In another preferred aspect of the inventive subject matter, the inventors contemplate use of whole quick-dried sub-ripe coffee cherries in the production of various beverages. For example, it was observed that teas produced from unripe (green) and semi-ripe stage 1 whole quick-dried coffee cherries possess relatively low aroma and flavor characteristics. Thus, extracts or at least partially condensed teas from unripe (green) and semi-ripe stage 1 whole quick-dried coffee cherries may be added as low-flavor additive to a commercially available beverage to enhance the nutritional properties.
As ripeness increases, more aroma and flavor is evident in the quick-dried sub-ripe coffee cherries. Consequently, tea produced from semi-ripe stage 2 and almost ripe whole coffee cherries will possess high aroma and fruity flavor, and the inventors contemplate that semi-ripe and almost ripe coffee cherries could be used directly after quick-drying and grinding for a "Whole Coffee Fruit Tea", either by itself or after placing into tea bags. As illustrated below, such a tea would provide high levels of polyphenols, typically 60-70 mg per 6 oz. cup. Furthermore, teas prepared from whole quick-dried sub-ripe coffee cherries generally possess relatively high ratios of chlorogenic acid to caffeine (typically about 2-4.5) as compared to beverages made from roasted coffee (typically about 0.4). Therefore, it should be appreciated that tea prepared from quick-dried sub-ripe coffee cherries is much more nutritional (based upon polyphenols and chlorogenic acid) than roasted coffee.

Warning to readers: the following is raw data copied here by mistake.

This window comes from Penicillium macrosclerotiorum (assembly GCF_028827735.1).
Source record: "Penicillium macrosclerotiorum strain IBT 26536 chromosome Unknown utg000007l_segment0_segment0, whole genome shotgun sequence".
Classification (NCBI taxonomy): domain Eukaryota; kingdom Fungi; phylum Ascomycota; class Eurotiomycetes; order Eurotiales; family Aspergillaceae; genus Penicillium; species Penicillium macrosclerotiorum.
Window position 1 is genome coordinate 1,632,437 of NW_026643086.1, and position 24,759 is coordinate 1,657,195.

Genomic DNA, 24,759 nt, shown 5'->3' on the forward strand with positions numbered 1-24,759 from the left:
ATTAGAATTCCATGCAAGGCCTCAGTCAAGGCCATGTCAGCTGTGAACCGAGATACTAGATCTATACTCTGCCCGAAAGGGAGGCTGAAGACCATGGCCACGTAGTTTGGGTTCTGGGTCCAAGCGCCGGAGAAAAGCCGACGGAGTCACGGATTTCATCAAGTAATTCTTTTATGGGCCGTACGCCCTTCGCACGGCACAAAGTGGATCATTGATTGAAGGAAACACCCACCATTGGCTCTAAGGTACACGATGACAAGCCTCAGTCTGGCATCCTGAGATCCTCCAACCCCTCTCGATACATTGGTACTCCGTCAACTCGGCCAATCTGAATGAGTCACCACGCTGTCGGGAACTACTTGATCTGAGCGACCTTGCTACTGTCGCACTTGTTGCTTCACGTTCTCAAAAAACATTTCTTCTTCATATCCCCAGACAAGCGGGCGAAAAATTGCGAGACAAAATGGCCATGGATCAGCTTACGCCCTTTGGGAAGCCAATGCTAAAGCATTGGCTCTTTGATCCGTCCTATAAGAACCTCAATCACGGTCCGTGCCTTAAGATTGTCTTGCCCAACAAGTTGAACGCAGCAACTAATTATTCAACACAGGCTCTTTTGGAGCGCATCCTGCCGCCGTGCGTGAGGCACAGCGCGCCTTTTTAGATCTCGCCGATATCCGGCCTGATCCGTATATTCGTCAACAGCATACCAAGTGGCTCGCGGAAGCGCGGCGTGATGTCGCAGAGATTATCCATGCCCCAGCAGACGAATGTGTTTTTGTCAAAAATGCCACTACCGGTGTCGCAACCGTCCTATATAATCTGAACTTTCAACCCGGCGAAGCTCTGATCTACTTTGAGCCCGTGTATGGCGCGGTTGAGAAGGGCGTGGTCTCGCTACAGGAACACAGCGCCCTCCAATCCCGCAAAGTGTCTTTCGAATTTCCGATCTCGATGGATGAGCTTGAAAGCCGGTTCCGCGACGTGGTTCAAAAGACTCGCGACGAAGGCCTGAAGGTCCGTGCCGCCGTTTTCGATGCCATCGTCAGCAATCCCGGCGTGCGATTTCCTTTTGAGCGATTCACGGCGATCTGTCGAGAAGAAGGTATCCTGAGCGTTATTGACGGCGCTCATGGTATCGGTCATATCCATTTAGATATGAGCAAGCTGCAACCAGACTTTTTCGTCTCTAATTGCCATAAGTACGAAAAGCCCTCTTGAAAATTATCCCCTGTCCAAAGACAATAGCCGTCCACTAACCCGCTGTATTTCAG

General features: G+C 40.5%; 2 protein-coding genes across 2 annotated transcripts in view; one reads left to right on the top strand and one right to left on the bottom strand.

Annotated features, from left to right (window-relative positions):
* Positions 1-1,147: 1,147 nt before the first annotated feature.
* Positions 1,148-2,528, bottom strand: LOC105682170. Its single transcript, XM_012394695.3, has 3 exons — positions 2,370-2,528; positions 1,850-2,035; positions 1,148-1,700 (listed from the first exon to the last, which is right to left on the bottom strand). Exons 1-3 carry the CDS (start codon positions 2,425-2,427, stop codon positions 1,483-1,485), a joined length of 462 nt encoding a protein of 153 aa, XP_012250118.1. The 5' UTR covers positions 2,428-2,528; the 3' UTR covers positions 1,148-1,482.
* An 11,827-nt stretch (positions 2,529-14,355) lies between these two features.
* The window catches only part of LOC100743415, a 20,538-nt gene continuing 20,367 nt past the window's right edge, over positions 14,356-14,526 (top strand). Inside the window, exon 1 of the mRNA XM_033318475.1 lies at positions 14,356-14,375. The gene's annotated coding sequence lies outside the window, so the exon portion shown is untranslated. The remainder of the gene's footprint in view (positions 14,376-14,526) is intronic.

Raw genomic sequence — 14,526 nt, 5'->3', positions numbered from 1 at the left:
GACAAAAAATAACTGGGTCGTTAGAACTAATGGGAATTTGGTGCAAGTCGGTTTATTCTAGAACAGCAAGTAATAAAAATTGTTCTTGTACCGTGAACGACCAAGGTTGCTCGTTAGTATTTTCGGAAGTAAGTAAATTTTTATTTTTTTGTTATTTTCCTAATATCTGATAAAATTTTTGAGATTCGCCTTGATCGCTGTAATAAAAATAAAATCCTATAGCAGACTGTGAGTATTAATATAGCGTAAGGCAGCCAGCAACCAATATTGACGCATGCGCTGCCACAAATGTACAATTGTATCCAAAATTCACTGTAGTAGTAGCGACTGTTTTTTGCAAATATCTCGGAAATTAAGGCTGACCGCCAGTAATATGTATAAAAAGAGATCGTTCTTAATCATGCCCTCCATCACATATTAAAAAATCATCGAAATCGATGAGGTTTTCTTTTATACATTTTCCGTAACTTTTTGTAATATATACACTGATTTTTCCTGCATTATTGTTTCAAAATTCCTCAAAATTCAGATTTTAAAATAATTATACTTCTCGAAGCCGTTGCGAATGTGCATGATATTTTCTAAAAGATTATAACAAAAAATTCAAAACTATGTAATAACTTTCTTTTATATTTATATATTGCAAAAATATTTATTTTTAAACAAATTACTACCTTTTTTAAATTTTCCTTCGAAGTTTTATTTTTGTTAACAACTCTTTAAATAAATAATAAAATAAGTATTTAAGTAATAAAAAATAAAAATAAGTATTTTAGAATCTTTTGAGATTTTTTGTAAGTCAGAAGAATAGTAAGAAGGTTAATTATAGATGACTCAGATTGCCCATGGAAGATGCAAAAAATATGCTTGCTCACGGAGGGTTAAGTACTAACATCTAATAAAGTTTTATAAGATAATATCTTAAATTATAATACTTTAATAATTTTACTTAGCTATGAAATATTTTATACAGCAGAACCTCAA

Therefore, the inventors contemplate a food product that includes a preparation of a (preferably sub-ripe) coffee cherry that is quick-dried such that a mycotoxin level of the coffee cherry is less than 20 ppb for total aflatoxins, less than 10 ppb for total ochratoxins, and less than ppm for total fumonisins. Alternatively, contemplated mycotoxin levels may also be in the range of 20-50 ppb, but more preferably less than 15 ppb, even more preferably less than 10 ppb, and most preferably less than 5 ppb for total aflatoxins. Similarly contemplated mycotoxin levels also include a range of 10-30 ppb, but more preferably less than 5 ppb, even more preferably less than 3 ppb, and most preferably less than 2 ppb for total ochratoxins. Likewise, contemplated mycotoxin levels also include a range of 5-20 ppm, but more preferably less than 15 ppm, even more preferably less than 10 ppm, and most preferably less than 5 ppm for total fumonisins and/or vomitoxins.